A little over two years ago, Pivot released the Switchblade, a 135mm bike designed to work with either 29” or 27.5+ wheels. A carbon frame, roomier front center, moderately slack head – the Switchblade fell right in line with a number of other do-it-all bikes that hit the market around the same time. Except for one thing – the rear wheel spacing. The Switchblade uses 157 x 12mm spacing, which was previously reserved primarily for downhill bikes, but Pivot decided to pair it with a trail bike width bottom bracket shell and cranks.
There's more to the story, though; Pivot also worked with hub manufacturers to create hubs with wider flange spacing than before in order to create a better spoke bracing angle, and a result, a stiffer, stronger wheel. The concept was called Super Boost Plus 157, a name meant to poke a little fun at the constantly changing hub standards. The claimed benefits of Super Boost include the ability to create bikes with short chainstays and plenty of tire clearance, along with the aforementioned increased wheel stiffness. Sound familiar? You're right – those are the same benefits that were touted when Boost 148, which uses a 148 x 12mm axle, was first introduced.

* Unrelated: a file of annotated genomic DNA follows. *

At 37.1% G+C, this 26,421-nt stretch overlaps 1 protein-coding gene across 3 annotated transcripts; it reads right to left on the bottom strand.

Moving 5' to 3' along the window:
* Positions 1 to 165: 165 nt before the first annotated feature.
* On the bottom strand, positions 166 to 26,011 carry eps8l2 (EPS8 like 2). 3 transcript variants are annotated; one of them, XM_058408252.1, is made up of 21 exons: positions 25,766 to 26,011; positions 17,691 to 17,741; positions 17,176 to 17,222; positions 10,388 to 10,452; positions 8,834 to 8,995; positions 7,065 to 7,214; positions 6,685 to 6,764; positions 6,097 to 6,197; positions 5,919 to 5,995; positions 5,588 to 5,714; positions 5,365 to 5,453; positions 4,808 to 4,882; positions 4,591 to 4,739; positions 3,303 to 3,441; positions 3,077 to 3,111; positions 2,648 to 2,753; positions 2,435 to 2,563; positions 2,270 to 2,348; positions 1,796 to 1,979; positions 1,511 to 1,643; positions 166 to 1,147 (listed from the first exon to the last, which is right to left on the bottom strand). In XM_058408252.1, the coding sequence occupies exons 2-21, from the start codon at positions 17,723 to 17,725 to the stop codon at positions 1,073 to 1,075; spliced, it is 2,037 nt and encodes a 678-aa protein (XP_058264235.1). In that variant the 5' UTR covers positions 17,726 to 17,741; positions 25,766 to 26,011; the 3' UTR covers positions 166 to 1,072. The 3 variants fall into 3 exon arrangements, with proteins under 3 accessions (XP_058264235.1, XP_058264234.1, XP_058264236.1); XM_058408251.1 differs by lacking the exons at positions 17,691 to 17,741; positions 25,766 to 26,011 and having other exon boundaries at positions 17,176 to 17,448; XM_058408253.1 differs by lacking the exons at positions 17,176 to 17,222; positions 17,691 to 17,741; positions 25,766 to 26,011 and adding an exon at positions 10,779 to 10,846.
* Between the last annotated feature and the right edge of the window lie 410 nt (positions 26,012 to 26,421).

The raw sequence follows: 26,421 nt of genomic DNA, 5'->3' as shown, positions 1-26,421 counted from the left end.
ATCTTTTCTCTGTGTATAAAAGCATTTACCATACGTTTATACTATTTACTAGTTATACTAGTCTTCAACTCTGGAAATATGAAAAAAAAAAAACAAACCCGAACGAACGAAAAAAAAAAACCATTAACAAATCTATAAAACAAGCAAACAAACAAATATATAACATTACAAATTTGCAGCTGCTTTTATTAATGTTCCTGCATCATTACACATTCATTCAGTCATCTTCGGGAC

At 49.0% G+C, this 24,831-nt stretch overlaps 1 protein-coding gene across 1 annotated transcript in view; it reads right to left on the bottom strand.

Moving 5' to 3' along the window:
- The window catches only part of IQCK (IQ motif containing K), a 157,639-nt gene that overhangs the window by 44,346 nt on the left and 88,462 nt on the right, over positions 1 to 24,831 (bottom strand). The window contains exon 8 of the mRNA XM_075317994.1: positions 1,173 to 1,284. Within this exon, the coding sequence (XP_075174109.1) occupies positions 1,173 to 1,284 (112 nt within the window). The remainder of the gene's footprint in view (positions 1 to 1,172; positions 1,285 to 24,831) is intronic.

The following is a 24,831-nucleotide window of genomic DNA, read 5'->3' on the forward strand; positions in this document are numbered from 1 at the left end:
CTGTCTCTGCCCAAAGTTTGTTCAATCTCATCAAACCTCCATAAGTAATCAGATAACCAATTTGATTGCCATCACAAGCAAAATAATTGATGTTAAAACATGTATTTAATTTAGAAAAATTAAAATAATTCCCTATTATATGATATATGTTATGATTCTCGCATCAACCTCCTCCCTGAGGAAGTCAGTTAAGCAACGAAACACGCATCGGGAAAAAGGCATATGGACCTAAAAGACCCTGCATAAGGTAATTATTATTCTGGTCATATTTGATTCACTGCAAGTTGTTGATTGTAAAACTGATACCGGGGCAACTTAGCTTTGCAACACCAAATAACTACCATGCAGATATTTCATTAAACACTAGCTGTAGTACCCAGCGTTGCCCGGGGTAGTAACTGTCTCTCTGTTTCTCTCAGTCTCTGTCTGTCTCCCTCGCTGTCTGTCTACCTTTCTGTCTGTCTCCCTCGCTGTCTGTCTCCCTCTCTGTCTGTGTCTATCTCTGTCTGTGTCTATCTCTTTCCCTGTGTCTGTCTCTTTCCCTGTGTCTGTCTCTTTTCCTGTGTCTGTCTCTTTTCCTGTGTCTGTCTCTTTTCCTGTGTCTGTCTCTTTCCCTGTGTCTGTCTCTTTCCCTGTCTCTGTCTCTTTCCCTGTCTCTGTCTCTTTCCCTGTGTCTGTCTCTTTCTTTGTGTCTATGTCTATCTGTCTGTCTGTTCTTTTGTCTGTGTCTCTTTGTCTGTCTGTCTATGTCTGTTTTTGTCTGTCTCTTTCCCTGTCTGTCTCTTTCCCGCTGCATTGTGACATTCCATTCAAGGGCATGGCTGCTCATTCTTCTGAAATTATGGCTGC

At first, it seemed like Super Boost was going to be a feature found solely Pivot's mountain bikes – after all, most companies had just finished making the switch to Boost 148. But then Knolly announced that they would be updating their entire lineup to 157TRAIL (their name for Super Boost), and not long after that Devinci released the new Troy, which also had 12 x 157mm spacing.
Will Boost 157 replace Boost 148? It's sill too soon to say for sure, but it does seem to be gaining some traction. Keep reading to see what a selection of key players had to say about this topic.
"Where do you see the Super Boost 157 standard going in the future? Will it become the new norm, or is it going to remain a relatively small blip on the radar?"Duncan Riffle – MTB PR and Media Coordinator, SRAM
Noel Buckley – Founder, Knolly BikesTravis Ott – Marketing Manager, Trek Bikes Chris Cocalis – Founder, Pivot Cycles Craig Richey – Director of Marketing, Race Face & Easton Cycling Peter Zawistowski – Director of Engineering, Yeti CyclesJoe Buckley – Mountain Bike Category Manager & Jason Chamberlain – Principal Engineer, Specialized Bicycles